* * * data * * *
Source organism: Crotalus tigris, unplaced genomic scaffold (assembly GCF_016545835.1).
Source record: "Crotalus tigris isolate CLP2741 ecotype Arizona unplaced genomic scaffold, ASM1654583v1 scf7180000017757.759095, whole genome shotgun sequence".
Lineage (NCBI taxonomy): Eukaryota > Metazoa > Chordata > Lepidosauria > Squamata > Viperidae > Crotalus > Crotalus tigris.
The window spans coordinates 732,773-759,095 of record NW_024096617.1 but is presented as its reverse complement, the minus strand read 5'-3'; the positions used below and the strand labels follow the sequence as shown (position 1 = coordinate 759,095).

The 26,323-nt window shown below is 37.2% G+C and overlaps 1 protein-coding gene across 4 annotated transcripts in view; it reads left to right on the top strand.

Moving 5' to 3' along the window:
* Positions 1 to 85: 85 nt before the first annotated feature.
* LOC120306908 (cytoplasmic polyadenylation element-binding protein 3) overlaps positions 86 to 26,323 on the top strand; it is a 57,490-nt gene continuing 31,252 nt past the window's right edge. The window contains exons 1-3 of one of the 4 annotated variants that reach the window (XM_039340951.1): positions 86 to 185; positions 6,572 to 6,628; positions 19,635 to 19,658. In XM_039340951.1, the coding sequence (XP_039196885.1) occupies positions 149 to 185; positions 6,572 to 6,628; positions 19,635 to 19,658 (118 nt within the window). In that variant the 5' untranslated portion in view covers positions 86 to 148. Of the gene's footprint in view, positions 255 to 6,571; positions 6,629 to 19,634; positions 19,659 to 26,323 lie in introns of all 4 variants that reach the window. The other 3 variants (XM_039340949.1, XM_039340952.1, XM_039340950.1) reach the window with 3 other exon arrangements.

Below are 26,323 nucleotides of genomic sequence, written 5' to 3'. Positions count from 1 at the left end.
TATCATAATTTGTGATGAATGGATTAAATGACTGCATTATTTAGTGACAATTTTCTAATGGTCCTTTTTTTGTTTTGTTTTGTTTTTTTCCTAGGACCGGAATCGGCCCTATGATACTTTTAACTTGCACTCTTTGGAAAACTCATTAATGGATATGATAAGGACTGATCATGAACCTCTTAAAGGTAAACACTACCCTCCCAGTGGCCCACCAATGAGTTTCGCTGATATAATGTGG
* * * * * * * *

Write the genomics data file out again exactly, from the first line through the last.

Source organism: Crotalus tigris, unplaced genomic scaffold (assembly GCF_016545835.1).
Source record: "Crotalus tigris isolate CLP2741 ecotype Arizona unplaced genomic scaffold, ASM1654583v1 scf7180000017757.759095, whole genome shotgun sequence".
Lineage (NCBI taxonomy): Eukaryota > Metazoa > Chordata > Lepidosauria > Squamata > Viperidae > Crotalus > Crotalus tigris.
The window spans coordinates 732,773-759,095 of record NW_024096617.1 but is presented as its reverse complement, the minus strand read 5'-3'; the positions used below and the strand labels follow the sequence as shown (position 1 = coordinate 759,095).

The 26,323-nt window shown below is 37.2% G+C and overlaps 1 protein-coding gene across 4 annotated transcripts in view; it reads left to right on the top strand.

Moving 5' to 3' along the window:
* Positions 1 to 85: 85 nt before the first annotated feature.
* LOC120306908 (cytoplasmic polyadenylation element-binding protein 3) overlaps positions 86 to 26,323 on the top strand; it is a 57,490-nt gene continuing 31,252 nt past the window's right edge. The window contains exons 1-3 of one of the 4 annotated variants that reach the window (XM_039340951.1): positions 86 to 185; positions 6,572 to 6,628; positions 19,635 to 19,658. In XM_039340951.1, the coding sequence (XP_039196885.1) occupies positions 149 to 185; positions 6,572 to 6,628; positions 19,635 to 19,658 (118 nt within the window). In that variant the 5' untranslated portion in view covers positions 86 to 148. Of the gene's footprint in view, positions 255 to 6,571; positions 6,629 to 19,634; positions 19,659 to 26,323 lie in introns of all 4 variants that reach the window. The other 3 variants (XM_039340949.1, XM_039340952.1, XM_039340950.1) reach the window with 3 other exon arrangements.

Below are 26,323 nucleotides of genomic sequence, written 5' to 3'. Positions count from 1 at the left end.
TATCATAATTTGTGATGAATGGATTAAATGACTGCATTATTTAGTGACAATTTTCTAATGGTCCTTTTTTTGTTTTGTTTTGTTTTTTTCCTAGGACCGGAATCGGCCCTATGATACTTTTAACTTGCACTCTTTGGAAAACTCATTAATGGATATGATAAGGACTGATCATGAACCTCTTAAAGGTAAACACTACCCTCCCAGTGGCCCACCAATGAGTTTCGCTGATATAATGTGG